It is perhaps because of that irrational arrangement that we once experienced that dogfight between two highly esteemed men of the robes Ntate Michael Ramodibedi and former chief justice Mahapela Lehohla. Ntate Ramodibedi served as the president of the Court of Appeal while Ntate Lehohla was chief justice.
The two men almost caused an accident of imaginable proportions as they battled to overtake each other so that the real “boss” would arrive at King Letsie’s birthday celebrations first. So bad was their race that it was by sheer luck that a convoy of state vehicles going to King Letsie’s birthday celebrations in 2012 was not wholly derailed in a long smash-pile. Michael Schumacher and Lewis Hamilton, the greatest car racers of all time, would surely have been green with envy at seeing the speeds at which the two judges were competing to overtake each other. The contest between the two judges was moronish in the eyes of some observers. It nonetheless emanated from the convoluted roles of the offices of Chief Justice and president of the Court of Appeal.
The continuation of these two offices is as unacceptable as it is wholly untenable. It has partly caused the current paralysis in the judiciary. Lines of accountability in the judiciary must be simple and straight forward.
In many a jurisdiction the world over, the chief justice is the most senior judicial officer responsible for the administration of justice in a country. South Africa also once had a convoluted system like ours but abolished it in favour of a simple straight forward judicial structure in which the chief justice is at the helm.
In our system, it is quite difficult to figure out who is senior between the chief justice and the president of the Court of Appeal and who is ultimately responsible for the administration of justice in the country. So from that perspective judges Ramodibebi and Lehohla’s dogfight was probably justified. Instead of a car race, they should have been given boxing gloves and a ring to settle the matter once and for all. Unfortunately, that did not happen and we are still saddled with the problem.
In South Africa, Chief Justice Mogoeng Mogoeng is the head of the constitutional court which is the last court of appeal in all matters constitutional. He is rightly christened chief justice. He is also the head of the entire judiciary.
Another fellow (I have forgotten his/her name) is the president of the Supreme Court of Appeal. The supreme court of Appeal is the court of last resort in all matters not constitutional. Below the supreme court of appeal are the various divisions of the High Court situated in South Africa’s nine provinces and the specialist courts like the tax court, the labour court, the land claims court etc. Below the high courts are the magistrates courts.
Lesotho is too small to have a separate constitutional court to hear constitutional matters only. Unless of course Mophato Monyake of the Progressive Democrats fame returns to resplendent our political scene with his fancy ideas of a federal system in which the herd-boys and herd-girls in Thaba Tseka will have their own provincial government with their own provincial parliament and metro police. But since there is a greater chance of humanity perishing in a giant once off collision between planets Earth, Jupiter, Saturn and the Sun, there is no chance of Monyake and his Progressive Democrats (however few they are) forming a government. The efficacy of a separate constitutional court hearing only constitutional matters does not need further exploring.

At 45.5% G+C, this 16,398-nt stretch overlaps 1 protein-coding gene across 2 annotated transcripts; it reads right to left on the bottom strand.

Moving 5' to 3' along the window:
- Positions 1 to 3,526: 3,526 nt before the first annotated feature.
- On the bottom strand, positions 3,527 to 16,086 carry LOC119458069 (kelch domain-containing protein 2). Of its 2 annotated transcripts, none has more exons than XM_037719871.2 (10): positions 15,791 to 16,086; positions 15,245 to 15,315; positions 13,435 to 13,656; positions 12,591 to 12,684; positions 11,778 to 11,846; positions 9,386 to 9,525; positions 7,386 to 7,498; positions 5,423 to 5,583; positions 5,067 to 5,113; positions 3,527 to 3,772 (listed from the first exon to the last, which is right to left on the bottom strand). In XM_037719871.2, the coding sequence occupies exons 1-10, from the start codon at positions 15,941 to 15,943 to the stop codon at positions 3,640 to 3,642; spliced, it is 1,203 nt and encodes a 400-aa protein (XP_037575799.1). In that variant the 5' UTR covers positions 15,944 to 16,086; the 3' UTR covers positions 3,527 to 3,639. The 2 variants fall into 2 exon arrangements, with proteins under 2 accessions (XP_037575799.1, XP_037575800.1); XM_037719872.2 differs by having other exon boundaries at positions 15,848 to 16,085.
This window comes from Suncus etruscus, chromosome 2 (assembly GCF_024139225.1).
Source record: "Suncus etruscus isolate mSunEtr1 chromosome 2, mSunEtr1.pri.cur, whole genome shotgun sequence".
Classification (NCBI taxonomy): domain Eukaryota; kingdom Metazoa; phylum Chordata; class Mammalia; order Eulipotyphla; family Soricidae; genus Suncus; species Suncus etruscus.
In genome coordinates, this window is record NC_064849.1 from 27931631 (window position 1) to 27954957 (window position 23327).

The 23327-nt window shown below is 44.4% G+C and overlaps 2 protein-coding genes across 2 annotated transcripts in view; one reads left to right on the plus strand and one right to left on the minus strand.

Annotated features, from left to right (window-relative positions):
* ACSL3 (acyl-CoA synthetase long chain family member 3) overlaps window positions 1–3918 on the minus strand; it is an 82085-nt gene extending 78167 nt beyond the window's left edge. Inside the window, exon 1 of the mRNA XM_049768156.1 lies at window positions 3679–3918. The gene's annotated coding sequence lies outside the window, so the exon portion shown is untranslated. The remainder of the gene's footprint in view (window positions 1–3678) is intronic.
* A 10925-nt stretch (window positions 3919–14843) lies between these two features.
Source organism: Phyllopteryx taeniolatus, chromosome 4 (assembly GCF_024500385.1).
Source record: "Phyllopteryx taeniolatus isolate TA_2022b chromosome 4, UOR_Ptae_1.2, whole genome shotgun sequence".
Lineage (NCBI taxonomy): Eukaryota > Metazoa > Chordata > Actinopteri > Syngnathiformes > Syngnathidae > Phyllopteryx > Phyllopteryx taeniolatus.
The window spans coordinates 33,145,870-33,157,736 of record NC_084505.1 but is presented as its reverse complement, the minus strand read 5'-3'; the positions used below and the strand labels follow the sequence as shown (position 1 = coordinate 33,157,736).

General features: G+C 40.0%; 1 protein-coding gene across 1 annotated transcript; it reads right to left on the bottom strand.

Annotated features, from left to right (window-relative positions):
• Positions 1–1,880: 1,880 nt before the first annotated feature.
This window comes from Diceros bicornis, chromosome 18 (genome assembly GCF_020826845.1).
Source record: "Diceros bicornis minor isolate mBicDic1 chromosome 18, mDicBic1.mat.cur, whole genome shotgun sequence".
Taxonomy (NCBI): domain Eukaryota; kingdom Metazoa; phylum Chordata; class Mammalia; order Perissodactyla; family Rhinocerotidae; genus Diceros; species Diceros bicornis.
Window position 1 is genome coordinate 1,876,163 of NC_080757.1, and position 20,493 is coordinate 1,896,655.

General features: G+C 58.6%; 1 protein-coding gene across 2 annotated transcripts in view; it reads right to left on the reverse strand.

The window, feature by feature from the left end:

What Lesotho needs is a Supreme Court comprising of about seven judges headed by the Chief Justice. These seven judges would then sit as a Constitutional Court in all matters constitutional with any decision of a majority of four of the seven judges carrying the day in all matters constitutional. A quorum of three would hear all appeals in all matters not constitutional in nature with the decision of a majority of two judges carrying the day.
Below the Supreme Court will be the High Courts which can hear all cases including constitutional matters. However, all judgments of the High Court on constitutional matters would only take effect if confirmed by the Supreme Court sitting as a Constitutional Court. The High Court would also have specialist divisions such as the Labour Court, the Tax court etc and car wash dispute court, if necessary. Below the High Court will be the magistrates courts stationed in all districts Monyake style.
Such a simple straight forward court system is what we need, among other things required to achieve the efficient administration of justice. It goes without saying that because of the nature and importance of their work, judicial officers need to be well compensated. This is where I harbour serious misgivings about Judge Majara being berated for not sticking to a stipulated limit to rent a home for only M4000. Surely, does anyone out there want our chief justice to reside in a shack? What would that say of us as a nation if the chief justice of the USA paid her a courtesy call in that shack?
Let’s all take a deep breadth and consider these words of wisdom from Advocate Phoofolo. “Every informed citizen now knows that there is tension between the judiciary and the executive. One can safely call this a power struggle where two bulls in a kraal try to establish or wield authority over each other. As a consequence the grass is now suffering.
“The apex court is not functioning. The High Court is busy with lawsuits involving people who should be resolving the lawsuits brought to it by the public……..In all this mess each bull cites the constitution as its weapon in the fight against the other…..
“I cannot remember a single day during my time as a legal practitioner in the South African Courts when there was an empty court from 9am till late afternoon. But in Lesotho you will see an empty one every day. Either a judicial officer is not there or the prosecutor or lawyer.
“I have also heard that the High Court will soon be going on a winter vacation. I never heard of that in South Africa. What really necessitates such a thing in Lesotho, I really don’t know.”
I have had to repeat these words of wisdom from Attorney-General Phoofolo published in the Lesotho Times last week because they are indeed good words of wisdom.
We have a serious problem in the judiciary. Why should judges take a winter break to go and cuddle their wives or husbands when there is a backlog of thousands of cases? This must rank as the most irresponsible thing our judiciary could ever do. We need our judges in the courts to deliver justice not on winter breaks to avoid the cold. We all are not happy with the current winter cold but imagine what would happen if we all asked for winter breaks. The country would come to a standstill. So you are absolutely right Ntate Phoofolo.
Let these judges wake up in early mornings to do some real work instead of staying in the warm cuddles of their wives or hubbies.